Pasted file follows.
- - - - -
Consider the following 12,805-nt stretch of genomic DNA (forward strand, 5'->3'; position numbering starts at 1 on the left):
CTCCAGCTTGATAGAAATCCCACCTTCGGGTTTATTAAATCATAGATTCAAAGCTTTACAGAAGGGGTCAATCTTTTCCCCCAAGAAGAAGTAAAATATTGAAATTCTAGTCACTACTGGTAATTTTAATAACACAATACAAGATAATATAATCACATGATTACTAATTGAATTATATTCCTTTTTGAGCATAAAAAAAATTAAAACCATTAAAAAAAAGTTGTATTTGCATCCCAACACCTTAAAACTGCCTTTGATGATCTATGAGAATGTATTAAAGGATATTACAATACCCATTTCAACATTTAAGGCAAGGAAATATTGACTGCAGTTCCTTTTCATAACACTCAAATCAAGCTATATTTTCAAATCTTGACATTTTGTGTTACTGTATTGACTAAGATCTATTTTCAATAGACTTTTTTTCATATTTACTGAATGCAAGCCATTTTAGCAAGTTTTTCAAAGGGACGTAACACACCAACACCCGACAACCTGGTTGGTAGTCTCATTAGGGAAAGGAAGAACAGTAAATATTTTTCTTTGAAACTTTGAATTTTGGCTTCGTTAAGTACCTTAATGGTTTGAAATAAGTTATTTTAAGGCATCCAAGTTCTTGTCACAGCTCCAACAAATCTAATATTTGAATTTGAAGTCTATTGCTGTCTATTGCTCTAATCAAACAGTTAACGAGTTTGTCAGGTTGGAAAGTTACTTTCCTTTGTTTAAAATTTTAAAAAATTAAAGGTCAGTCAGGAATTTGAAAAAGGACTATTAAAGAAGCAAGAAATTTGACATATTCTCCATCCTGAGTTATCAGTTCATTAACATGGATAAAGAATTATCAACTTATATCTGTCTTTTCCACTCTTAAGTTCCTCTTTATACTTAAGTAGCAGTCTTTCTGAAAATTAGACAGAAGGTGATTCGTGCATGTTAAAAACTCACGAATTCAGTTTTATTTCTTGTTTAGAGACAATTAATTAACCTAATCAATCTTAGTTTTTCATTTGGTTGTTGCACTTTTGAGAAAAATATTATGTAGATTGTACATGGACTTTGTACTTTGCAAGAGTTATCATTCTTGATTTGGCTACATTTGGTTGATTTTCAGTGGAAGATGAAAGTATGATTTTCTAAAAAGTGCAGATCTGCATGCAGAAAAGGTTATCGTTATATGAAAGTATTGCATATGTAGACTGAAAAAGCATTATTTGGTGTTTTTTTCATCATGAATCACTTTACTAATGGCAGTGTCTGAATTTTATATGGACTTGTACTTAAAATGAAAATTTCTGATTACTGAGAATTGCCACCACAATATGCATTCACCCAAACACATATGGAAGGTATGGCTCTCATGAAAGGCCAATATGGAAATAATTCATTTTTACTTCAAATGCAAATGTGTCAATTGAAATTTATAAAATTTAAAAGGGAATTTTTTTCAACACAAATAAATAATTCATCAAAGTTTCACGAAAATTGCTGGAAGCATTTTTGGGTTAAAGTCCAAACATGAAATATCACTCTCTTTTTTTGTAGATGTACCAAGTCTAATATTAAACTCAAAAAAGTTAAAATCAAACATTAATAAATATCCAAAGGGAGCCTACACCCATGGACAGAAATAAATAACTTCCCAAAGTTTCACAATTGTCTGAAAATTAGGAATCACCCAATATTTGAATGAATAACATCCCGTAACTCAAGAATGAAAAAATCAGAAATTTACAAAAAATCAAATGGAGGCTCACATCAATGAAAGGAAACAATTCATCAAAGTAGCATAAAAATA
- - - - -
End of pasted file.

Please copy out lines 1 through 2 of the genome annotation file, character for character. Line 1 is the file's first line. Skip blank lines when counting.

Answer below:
Consider the following 12,805-nt stretch of genomic DNA (forward strand, 5'->3'; position numbering starts at 1 on the left):
CTCCAGCTTGATAGAAATCCCACCTTCGGGTTTATTAAATCATAGATTCAAAGCTTTACAGAAGGGGTCAATCTTTTCCCCCAAGAAGAAGTAAAATATTGAAATTCTAGTCACTACTGGTAATTTTAATAACACAATACAAGATAATATAATCACATGATTACTAATTGAATTATATTCCTTTTTGAGCATAAAAAAAATTAAAACCATTAAAAAAAAGTTGTATTTGCATCCCAACACCTTAAAACTGCCTTTGATGATCTATGAGAATGTATTAAAGGATATTACAATACCCATTTCAACATTTAAGGCAAGGAAATATTGACTGCAGTTCCTTTTCATAACACTCAAATCAAGCTATATTTTCAAATCTTGACATTTTGTGTTACTGTATTGACTAAGATCTATTTTCAATAGACTTTTTTTCATATTTACTGAATGCAAGCCATTTTAGCAAGTTTTTCAAAGGGACGTAACACACCAACACCCGACAACCTGGTTGGTAGTCTCATTAGGGAAAGGAAGAACAGTAAATATTTTTCTTTGAAACTTTGAATTTTGGCTTCGTTAAGTACCTTAATGGTTTGAAATAAGTTATTTTAAGGCATCCAAGTTCTTGTCACAGCTCCAACAAATCTAATATTTGAATTTGAAGTCTATTGCTGTCTATTGCTCTAATCAAACAGTTAACGAGTTTGTCAGGTTGGAAAGTTACTTTCCTTTGTTTAAAATTTTAAAAAATTAAAGGTCAGTCAGGAATTTGAAAAAGGACTATTAAAGAAGCAAGAAATTTGACATATTCTCCATCCTGAGTTATCAGTTCATTAACATGGATAAAGAATTATCAACTTATATCTGTCTTTTCCACTCTTAAGTTCCTCTTTATACTTAAGTAGCAGTCTTTCTGAAAATTAGACAGAAGGTGATTCGTGCATGTTAAAAACTCACGAATTCAGTTTTATTTCTTGTTTAGAGACAATTAATTAACCTAATCAATCTTAGTTTTTCATTTGGTTGTTGCACTTTTGAGAAAAATATTATGTAGATTGTACATGGACTTTGTACTTTGCAAGAGTTATCATTCTTGATTTGGCTACATTTGGTTGATTTTCAGTGGAAGATGAAAGTATGATTTTCTAAAAAGTGCAGATCTGCATGCAGAAAAGGTTATCGTTATATGAAAGTATTGCATATGTAGACTGAAAAAGCATTATTTGGTGTTTTTTTCATCATGAATCACTTTACTAATGGCAGTGTCTGAATTTTATATGGACTTGTACTTAAAATGAAAATTTCTGATTACTGAGAATTGCCACCACAATATGCATTCACCCAAACACATATGGAAGGTATGGCTCTCATGAAAGGCCAATATGGAAATAATTCATTTTTACTTCAAATGCAAATGTGTCAATTGAAATTTATAAAATTTAAAAGGGAATTTTTTTCAACACAAATAAATAATTCATCAAAGTTTCACGAAAATTGCTGGAAGCATTTTTGGGTTAAAGTCCAAACATGAAATATCACTCTCTTTTTTTGTAGATGTACCAAGTCTAATATTAAACTCAAAAAAGTTAAAATCAAACATTAATAAATATCCAAAGGGAGCCTACACCCATGGACAGAAATAAATAACTTCCCAAAGTTTCACAATTGTCTGAAAATTAGGAATCACCCAATATTTGAATGAATAACATCCCGTAACTCAAGAATGAAAAAATCAGAAATTTACAAAAAATCAAATGGAGGCTCACATCAATGAAAGGAAACAATTCATCAAAGTAGCATAAAAATA